"If I do not hear from you by high noon, I'm going to pick Laura up at school and tell her father is dead."
MESERVE: Texts bring some people good news...
"Urgent, it's Tim, I'm OK. Call me at home. I was outside the building when it exploded, but I'm fine."
MESERVE: ... others have to wait and worry.
"Pete is OK, he can't find his brother who works in the World Financial Center."
MESERVE: The Pentagon is hit. A fourth plane goes down in Shanksville, Pennsylvania. The Twin Towers in New York collapse and rumors are rampant.
"Dan there was a hijack plane circling Dallas Airport. Please call me."
"Unconfirmed reports of plane crash at Camp David now."
"Think one more plane may have been hijacked and headed toward the Capitol building. Not sure."
MESERVE: And running through the texts, fear, panic, and love.
"I know you have a new relationship and do not care about me. But just in case anything happens, know I love you, hon. Missed ya. Good-bye."
MESERVE: WikiLeaks says they have verified some of the texts and believe all are authentic.
DANIEL SCHMITT, WIKILEAKS: I fully understand, this is very emotional material, but this doesn't mean that it's not part of our historic record.
MESERVE (on camera): WikiLeaks will not say if the source was in government, law enforcement, industry, nor was a private citizen with the capability to intercept messages. Privacy experts not pleased to see personal communications released and even less pleased that they were collected and then stored for these eight long years. Joe, Christine, back to you.
ROMANS: All right. Its 27 minutes past the hour. Here are this morning's top stories. Iranian President Mahmoud Ahmadinejad wraps up his tour of Latin America, visiting Venezuelan President Hugo Chavez. He received a warm welcome with full military honors. Both leaders spoke against U.S. Imperialism and they signed 12 cooperation agreements between their countries. Ahmadinejad has used this trip as a platform to defend Iran's nuclear program.
JOHNS: A NATO general says the Taliban is gaining momentum in Afghanistan and that they need to be slowed down. He made the comment in response to a message from the leader of the Taliban claiming insurgents are winning the war. Mullah Omar also called on Afghans to break off relations with what he called the stooge government of President Hamid Karzai.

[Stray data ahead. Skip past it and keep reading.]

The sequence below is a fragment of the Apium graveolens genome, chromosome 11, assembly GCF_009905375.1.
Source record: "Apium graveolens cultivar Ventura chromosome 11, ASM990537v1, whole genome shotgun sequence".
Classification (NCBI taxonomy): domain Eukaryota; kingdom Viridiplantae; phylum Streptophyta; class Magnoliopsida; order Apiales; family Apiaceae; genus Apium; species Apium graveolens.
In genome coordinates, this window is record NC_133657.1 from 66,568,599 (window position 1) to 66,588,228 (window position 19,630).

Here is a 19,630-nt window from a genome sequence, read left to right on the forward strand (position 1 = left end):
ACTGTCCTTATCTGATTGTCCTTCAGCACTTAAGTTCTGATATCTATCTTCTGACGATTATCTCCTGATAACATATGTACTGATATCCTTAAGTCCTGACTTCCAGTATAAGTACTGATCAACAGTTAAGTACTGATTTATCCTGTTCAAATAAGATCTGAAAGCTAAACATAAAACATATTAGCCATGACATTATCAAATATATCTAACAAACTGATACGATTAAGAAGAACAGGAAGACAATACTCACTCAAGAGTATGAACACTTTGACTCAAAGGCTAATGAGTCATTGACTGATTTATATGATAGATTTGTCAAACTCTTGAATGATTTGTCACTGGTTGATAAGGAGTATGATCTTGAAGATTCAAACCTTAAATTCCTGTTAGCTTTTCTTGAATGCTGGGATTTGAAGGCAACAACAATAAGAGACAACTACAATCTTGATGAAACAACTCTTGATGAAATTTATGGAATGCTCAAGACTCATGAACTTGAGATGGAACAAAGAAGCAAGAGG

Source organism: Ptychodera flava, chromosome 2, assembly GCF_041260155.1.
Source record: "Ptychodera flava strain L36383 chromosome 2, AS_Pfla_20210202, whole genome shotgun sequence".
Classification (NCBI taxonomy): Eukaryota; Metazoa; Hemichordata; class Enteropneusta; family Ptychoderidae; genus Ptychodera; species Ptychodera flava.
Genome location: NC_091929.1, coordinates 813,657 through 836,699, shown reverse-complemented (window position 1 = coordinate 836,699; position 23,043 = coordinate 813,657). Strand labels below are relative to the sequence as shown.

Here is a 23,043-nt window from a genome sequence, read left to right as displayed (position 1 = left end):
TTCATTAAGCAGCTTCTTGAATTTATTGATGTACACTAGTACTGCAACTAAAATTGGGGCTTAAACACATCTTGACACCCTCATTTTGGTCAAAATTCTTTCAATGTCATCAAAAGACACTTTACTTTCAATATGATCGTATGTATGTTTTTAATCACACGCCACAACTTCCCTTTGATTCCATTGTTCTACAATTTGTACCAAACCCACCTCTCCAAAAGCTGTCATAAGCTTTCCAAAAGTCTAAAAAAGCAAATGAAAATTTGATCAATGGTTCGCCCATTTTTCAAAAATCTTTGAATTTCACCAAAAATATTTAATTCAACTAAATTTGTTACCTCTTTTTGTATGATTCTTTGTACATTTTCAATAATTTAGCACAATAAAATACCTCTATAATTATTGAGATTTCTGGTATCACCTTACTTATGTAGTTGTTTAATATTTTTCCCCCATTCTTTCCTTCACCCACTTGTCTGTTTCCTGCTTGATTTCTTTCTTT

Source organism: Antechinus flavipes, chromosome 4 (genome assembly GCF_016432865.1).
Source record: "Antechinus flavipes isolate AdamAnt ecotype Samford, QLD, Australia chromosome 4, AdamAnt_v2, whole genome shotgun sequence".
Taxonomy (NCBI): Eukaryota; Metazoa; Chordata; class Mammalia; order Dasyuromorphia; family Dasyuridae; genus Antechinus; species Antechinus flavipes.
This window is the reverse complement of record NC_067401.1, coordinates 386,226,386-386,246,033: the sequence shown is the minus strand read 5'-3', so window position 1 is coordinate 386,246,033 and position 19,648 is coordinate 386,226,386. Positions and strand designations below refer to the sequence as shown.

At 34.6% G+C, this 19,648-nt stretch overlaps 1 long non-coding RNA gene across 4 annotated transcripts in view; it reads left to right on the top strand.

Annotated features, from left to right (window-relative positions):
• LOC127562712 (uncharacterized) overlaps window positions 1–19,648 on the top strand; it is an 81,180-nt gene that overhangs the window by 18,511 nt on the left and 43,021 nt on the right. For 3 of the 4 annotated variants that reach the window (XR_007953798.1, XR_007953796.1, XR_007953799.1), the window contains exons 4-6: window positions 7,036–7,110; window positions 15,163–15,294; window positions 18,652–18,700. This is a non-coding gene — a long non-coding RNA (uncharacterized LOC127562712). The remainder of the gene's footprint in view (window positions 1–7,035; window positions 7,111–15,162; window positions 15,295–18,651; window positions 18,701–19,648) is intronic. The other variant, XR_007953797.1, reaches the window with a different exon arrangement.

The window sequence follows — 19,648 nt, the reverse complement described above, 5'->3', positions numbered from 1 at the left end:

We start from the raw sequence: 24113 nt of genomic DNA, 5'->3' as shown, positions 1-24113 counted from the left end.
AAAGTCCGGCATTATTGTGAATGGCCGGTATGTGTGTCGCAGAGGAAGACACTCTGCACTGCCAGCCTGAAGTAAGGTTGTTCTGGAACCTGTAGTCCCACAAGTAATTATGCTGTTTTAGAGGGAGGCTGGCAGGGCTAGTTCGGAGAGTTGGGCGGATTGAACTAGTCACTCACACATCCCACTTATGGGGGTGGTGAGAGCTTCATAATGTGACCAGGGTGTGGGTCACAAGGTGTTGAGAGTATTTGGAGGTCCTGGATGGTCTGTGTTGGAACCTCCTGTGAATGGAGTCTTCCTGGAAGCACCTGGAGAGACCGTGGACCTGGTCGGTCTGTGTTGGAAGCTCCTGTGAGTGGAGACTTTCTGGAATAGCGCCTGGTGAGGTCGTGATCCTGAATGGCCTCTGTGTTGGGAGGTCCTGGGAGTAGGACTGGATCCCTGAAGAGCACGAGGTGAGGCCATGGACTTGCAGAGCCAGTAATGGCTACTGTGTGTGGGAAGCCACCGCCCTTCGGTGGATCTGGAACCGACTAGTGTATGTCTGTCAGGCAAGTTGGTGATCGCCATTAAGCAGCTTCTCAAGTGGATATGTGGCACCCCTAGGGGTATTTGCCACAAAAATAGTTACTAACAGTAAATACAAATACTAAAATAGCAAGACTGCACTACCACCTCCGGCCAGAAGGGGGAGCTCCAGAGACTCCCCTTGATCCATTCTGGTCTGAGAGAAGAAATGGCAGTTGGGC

ROMANS: And it's not just Chinese drywall. Some American drywall is now under the microscope. A spokesman for the consumer product safety commission says a small number of homeowners have reported problems with their U.S.-made drywall. They say it's causing the same rotten egg smell and corrosion problems as Chinese-made drywall. The investigation is the largest in the commission's history.
JOHNS: And now, the $1 million men. The President is getting ready to announce his decision to send more troops to Afghanistan with an estimated price tag of $1 million per soldier, per year. Where's it going and where's it coming from? Here with us to break it all down, Mark Thompson, the national security correspondent for "Time" magazine. He's in Washington this morning. Good morning, Mark, and Happy Thanksgiving to you.
MARK THOMPSON, NATIONAL SECURITY CORRESPONDENT FOR TIME MAGAZINE: Same to you, Joe.
JOHNS: So first question is, let's just talk about the general cost. How do you break down that $1 million? What's the biggest cost? What's the most significant thing that you see?
THOMPSON: Well, basically, number one, these numbers are hard to -- hard to break down. And if you talk to people inside the government, the Pentagon will say, you know, it's only about $500,000 per soldier per year. But the Office of Management and Budget at the White House, which is much more sensitive to how much this is going to cost, tags it at about $1 million a year.